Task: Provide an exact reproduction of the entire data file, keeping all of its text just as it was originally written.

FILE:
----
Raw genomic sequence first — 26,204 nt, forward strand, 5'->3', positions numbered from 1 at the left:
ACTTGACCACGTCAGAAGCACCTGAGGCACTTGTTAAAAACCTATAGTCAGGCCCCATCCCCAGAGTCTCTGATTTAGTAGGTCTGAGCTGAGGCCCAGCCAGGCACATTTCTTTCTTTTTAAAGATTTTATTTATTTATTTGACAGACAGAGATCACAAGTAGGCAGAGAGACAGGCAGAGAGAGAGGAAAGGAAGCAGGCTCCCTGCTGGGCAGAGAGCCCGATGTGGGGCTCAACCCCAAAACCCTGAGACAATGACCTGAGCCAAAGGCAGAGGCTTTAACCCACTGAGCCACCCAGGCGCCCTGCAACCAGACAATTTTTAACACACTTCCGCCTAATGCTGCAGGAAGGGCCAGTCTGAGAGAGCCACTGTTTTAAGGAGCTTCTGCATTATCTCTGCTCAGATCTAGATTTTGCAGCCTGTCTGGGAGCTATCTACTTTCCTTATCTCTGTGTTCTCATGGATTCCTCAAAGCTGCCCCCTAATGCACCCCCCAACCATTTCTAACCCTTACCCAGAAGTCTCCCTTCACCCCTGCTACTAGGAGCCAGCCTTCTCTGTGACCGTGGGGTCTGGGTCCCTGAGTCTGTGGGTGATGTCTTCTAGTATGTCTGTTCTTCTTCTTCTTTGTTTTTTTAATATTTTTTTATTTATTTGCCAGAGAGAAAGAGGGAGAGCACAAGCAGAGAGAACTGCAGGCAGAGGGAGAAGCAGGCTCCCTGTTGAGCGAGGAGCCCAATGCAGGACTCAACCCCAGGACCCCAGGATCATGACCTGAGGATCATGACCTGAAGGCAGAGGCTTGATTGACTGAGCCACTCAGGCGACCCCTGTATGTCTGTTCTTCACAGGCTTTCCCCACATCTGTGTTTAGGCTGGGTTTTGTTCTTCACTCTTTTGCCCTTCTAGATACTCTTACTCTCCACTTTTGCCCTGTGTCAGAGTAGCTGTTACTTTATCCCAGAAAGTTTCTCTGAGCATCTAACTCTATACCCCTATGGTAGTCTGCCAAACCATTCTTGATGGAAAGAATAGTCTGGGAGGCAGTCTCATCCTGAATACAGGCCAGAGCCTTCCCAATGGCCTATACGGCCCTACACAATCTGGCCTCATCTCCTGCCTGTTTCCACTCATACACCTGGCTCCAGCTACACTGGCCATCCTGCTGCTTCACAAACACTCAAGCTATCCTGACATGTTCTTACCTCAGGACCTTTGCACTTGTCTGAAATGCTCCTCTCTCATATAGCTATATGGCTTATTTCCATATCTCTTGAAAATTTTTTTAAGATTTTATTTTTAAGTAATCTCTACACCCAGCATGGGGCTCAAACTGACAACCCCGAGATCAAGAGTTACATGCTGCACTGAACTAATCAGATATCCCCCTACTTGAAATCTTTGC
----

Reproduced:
Raw genomic sequence first — 26,204 nt, forward strand, 5'->3', positions numbered from 1 at the left:
ACTTGACCACGTCAGAAGCACCTGAGGCACTTGTTAAAAACCTATAGTCAGGCCCCATCCCCAGAGTCTCTGATTTAGTAGGTCTGAGCTGAGGCCCAGCCAGGCACATTTCTTTCTTTTTAAAGATTTTATTTATTTATTTGACAGACAGAGATCACAAGTAGGCAGAGAGACAGGCAGAGAGAGAGGAAAGGAAGCAGGCTCCCTGCTGGGCAGAGAGCCCGATGTGGGGCTCAACCCCAAAACCCTGAGACAATGACCTGAGCCAAAGGCAGAGGCTTTAACCCACTGAGCCACCCAGGCGCCCTGCAACCAGACAATTTTTAACACACTTCCGCCTAATGCTGCAGGAAGGGCCAGTCTGAGAGAGCCACTGTTTTAAGGAGCTTCTGCATTATCTCTGCTCAGATCTAGATTTTGCAGCCTGTCTGGGAGCTATCTACTTTCCTTATCTCTGTGTTCTCATGGATTCCTCAAAGCTGCCCCCTAATGCACCCCCCAACCATTTCTAACCCTTACCCAGAAGTCTCCCTTCACCCCTGCTACTAGGAGCCAGCCTTCTCTGTGACCGTGGGGTCTGGGTCCCTGAGTCTGTGGGTGATGTCTTCTAGTATGTCTGTTCTTCTTCTTCTTTGTTTTTTTAATATTTTTTTATTTATTTGCCAGAGAGAAAGAGGGAGAGCACAAGCAGAGAGAACTGCAGGCAGAGGGAGAAGCAGGCTCCCTGTTGAGCGAGGAGCCCAATGCAGGACTCAACCCCAGGACCCCAGGATCATGACCTGAGGATCATGACCTGAAGGCAGAGGCTTGATTGACTGAGCCACTCAGGCGACCCCTGTATGTCTGTTCTTCACAGGCTTTCCCCACATCTGTGTTTAGGCTGGGTTTTGTTCTTCACTCTTTTGCCCTTCTAGATACTCTTACTCTCCACTTTTGCCCTGTGTCAGAGTAGCTGTTACTTTATCCCAGAAAGTTTCTCTGAGCATCTAACTCTATACCCCTATGGTAGTCTGCCAAACCATTCTTGATGGAAAGAATAGTCTGGGAGGCAGTCTCATCCTGAATACAGGCCAGAGCCTTCCCAATGGCCTATACGGCCCTACACAATCTGGCCTCATCTCCTGCCTGTTTCCACTCATACACCTGGCTCCAGCTACACTGGCCATCCTGCTGCTTCACAAACACTCAAGCTATCCTGACATGTTCTTACCTCAGGACCTTTGCACTTGTCTGAAATGCTCCTCTCTCATATAGCTATATGGCTTATTTCCATATCTCTTGAAAATTTTTTTAAGATTTTATTTTTAAGTAATCTCTACACCCAGCATGGGGCTCAAACTGACAACCCCGAGATCAAGAGTTACATGCTGCACTGAACTAATCAGATATCCCCCTACTTGAAATCTTTGC